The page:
EE 381K6 Estimation Theory [Spring 2024]
Lectures: MW 1:303:00pm, SZB 2.802
Office hours: MW 3:304:00pm, EER 7.810
Teaching Assistant: TBA
References:
S. M. Kay, Fundamentals of Statistical Signal Processing, Vol. I: Estimation Theory, PrenticeHall, 1993.
T. Kailath, A. Sayed, and B. Hassibi, Linear Estimation, PrenticeHall, 2000.
K. P. Murphy, Probabilistic Machine Learning: Advanced Topics, MIT Press, 2023.
Grading (tentative)
Homework policy: Homeworks are to be submitted at the
beginning of the class when they are due. You may discuss homework problems
with other students, but must submit your own independent solution. Late
homework assignments will not be accepted.
Prerequisites: EE381J Probability and Stochastic Processes I (or equivalent) and background in
linear algebra (e.g., at the level of EE381K Convex Optimization) are required.
Course description:
Introduction to the fundamentals of estimation theory, with applications to stochastic signal processing and
machine learning. Topics include classical and Bayesian parameter estimation; the CramerRao bound; deterministic
and stochastic leastsquares; the innovation process; spectral factorization and Wiener filters; statespace
structure and Kalman filters; Markov chain Monte Carlo methods; Bayesian filtering and particle filters;
expectationmaximization algorithm; variational Bayesian methods with applications including autoencoders and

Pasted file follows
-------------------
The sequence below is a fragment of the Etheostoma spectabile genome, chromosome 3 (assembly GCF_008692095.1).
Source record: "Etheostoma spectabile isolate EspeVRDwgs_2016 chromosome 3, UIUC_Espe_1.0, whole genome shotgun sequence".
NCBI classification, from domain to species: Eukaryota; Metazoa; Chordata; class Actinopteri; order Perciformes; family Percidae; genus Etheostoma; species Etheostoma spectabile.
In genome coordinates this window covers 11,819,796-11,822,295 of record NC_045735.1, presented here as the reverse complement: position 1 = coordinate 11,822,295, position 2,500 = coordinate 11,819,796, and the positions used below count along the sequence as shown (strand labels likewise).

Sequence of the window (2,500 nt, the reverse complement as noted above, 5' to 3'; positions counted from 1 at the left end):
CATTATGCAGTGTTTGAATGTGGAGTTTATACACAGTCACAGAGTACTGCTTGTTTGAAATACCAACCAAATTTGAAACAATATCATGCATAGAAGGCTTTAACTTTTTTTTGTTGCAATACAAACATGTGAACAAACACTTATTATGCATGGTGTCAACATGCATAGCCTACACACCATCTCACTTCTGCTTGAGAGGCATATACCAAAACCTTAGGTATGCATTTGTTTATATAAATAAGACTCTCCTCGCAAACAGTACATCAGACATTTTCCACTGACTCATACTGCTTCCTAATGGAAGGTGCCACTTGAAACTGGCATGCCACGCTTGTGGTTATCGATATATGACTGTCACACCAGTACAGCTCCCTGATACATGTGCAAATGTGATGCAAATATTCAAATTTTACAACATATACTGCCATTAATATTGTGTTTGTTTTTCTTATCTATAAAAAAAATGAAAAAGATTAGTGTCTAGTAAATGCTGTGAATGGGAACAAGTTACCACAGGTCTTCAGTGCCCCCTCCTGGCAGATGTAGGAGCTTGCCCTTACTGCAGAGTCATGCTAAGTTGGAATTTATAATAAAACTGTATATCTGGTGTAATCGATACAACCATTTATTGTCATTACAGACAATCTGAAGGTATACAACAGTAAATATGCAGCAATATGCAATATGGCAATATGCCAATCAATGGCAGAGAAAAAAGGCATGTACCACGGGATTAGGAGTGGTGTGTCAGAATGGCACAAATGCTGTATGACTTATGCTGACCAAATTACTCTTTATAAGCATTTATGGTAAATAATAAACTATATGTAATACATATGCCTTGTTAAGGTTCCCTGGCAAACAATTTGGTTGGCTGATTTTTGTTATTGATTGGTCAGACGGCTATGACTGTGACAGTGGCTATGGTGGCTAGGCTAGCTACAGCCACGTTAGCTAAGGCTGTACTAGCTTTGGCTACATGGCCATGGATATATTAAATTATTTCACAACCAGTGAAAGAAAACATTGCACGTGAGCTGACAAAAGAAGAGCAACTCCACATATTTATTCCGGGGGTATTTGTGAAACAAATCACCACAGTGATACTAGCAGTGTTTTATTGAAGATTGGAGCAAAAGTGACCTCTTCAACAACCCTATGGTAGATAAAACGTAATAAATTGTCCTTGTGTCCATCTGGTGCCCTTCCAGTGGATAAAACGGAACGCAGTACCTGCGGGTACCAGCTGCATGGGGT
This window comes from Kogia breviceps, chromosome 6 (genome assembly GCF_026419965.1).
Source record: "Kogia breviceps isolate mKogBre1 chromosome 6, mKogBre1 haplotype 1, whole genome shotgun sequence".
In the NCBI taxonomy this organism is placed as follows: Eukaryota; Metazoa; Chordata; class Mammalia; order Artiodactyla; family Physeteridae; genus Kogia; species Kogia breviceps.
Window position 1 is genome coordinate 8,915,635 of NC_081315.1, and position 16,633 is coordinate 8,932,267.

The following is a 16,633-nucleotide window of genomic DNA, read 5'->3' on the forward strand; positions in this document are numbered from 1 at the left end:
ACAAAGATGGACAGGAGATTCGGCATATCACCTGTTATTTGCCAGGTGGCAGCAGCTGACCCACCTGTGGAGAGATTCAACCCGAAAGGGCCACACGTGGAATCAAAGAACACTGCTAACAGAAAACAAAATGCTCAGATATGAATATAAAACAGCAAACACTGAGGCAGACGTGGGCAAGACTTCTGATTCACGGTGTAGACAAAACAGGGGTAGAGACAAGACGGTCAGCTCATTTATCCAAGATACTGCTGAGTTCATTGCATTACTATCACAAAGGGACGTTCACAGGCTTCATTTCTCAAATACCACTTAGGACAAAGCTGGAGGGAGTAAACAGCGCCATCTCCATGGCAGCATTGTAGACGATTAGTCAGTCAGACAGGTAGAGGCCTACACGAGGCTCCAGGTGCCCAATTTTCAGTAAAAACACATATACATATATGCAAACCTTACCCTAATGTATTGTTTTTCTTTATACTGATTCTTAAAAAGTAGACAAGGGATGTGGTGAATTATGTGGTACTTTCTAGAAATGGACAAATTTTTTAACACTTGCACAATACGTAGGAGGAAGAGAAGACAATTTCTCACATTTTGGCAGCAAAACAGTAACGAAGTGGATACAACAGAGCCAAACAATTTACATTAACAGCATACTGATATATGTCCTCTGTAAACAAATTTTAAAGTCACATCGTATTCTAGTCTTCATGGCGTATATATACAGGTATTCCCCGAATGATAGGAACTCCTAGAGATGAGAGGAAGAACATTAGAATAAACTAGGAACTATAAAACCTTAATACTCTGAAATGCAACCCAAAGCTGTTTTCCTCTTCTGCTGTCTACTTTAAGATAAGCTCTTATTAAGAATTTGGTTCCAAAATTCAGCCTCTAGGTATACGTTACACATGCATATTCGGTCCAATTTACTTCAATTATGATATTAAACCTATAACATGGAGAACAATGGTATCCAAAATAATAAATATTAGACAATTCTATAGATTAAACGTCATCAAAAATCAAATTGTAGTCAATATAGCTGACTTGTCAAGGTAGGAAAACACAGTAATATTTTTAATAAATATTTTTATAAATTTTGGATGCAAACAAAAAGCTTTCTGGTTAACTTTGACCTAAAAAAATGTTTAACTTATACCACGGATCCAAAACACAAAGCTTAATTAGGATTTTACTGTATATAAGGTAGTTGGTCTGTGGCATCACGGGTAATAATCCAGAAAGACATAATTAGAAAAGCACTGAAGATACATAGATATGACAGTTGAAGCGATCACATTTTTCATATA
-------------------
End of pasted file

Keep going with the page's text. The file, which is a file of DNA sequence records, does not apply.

Bayesian neural networks; and nonparametric Bayesian models and methods.
Course outline (tentative):
 Introduction and Foundations
 parameter estimation: classical vs. Bayesian
 fundamental limits: the CramerRao lower bound
 from deterministic to stochastic leastsquares problems
 the innovation process
 Estimation of Stationary and Nonstationary Processes
 Wiener theory for scalar and vector processes
 Recursive Wiener filters
 statespace models and Kalman filter
 Bayesian filtering, MCMC methods, particle filters
 Variational Bayesian Methods with Applications
 expectationmaximization algorithm
 ELBO and mean field approximation
 autoencoders and Bayesian neural networks
 estimating uncertainty in learning
 Nonparametric Bayesian Models and Methods
Notice for students with disabilities
Students with disabilities may request appropriate academic accommodations from the Division of Diversity and Community Engagement, Services for Students with Disabilities, 4716259, http://www.utexas.edu/diversity/ddce/ssd/.
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 Exit in an orderly fashion and assemble outside.
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